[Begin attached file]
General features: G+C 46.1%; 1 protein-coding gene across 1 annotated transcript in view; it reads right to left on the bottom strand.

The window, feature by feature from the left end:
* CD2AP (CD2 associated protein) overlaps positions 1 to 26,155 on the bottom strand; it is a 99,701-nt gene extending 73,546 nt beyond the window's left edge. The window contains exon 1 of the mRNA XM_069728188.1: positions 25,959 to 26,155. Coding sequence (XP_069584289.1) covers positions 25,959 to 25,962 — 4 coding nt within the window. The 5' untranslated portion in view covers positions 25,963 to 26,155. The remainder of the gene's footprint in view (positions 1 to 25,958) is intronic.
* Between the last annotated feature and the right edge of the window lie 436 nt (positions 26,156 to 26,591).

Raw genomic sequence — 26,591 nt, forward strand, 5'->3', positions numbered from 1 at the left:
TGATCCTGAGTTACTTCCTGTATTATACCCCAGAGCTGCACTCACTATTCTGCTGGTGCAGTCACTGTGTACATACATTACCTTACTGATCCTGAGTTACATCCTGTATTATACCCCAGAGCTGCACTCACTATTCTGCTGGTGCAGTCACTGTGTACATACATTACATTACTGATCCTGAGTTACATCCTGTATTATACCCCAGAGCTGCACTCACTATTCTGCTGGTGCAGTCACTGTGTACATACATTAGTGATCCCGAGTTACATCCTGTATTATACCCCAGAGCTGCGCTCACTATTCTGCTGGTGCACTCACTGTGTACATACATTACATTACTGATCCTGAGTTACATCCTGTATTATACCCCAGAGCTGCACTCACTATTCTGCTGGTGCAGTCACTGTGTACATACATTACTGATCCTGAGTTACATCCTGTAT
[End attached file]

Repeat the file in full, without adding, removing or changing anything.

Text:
General features: G+C 46.1%; 1 protein-coding gene across 1 annotated transcript in view; it reads right to left on the bottom strand.

The window, feature by feature from the left end:
* CD2AP (CD2 associated protein) overlaps positions 1 to 26,155 on the bottom strand; it is a 99,701-nt gene extending 73,546 nt beyond the window's left edge. The window contains exon 1 of the mRNA XM_069728188.1: positions 25,959 to 26,155. Coding sequence (XP_069584289.1) covers positions 25,959 to 25,962 — 4 coding nt within the window. The 5' untranslated portion in view covers positions 25,963 to 26,155. The remainder of the gene's footprint in view (positions 1 to 25,958) is intronic.
* Between the last annotated feature and the right edge of the window lie 436 nt (positions 26,156 to 26,591).

Raw genomic sequence — 26,591 nt, forward strand, 5'->3', positions numbered from 1 at the left:
TGATCCTGAGTTACTTCCTGTATTATACCCCAGAGCTGCACTCACTATTCTGCTGGTGCAGTCACTGTGTACATACATTACCTTACTGATCCTGAGTTACATCCTGTATTATACCCCAGAGCTGCACTCACTATTCTGCTGGTGCAGTCACTGTGTACATACATTACATTACTGATCCTGAGTTACATCCTGTATTATACCCCAGAGCTGCACTCACTATTCTGCTGGTGCAGTCACTGTGTACATACATTAGTGATCCCGAGTTACATCCTGTATTATACCCCAGAGCTGCGCTCACTATTCTGCTGGTGCACTCACTGTGTACATACATTACATTACTGATCCTGAGTTACATCCTGTATTATACCCCAGAGCTGCACTCACTATTCTGCTGGTGCAGTCACTGTGTACATACATTACTGATCCTGAGTTACATCCTGTAT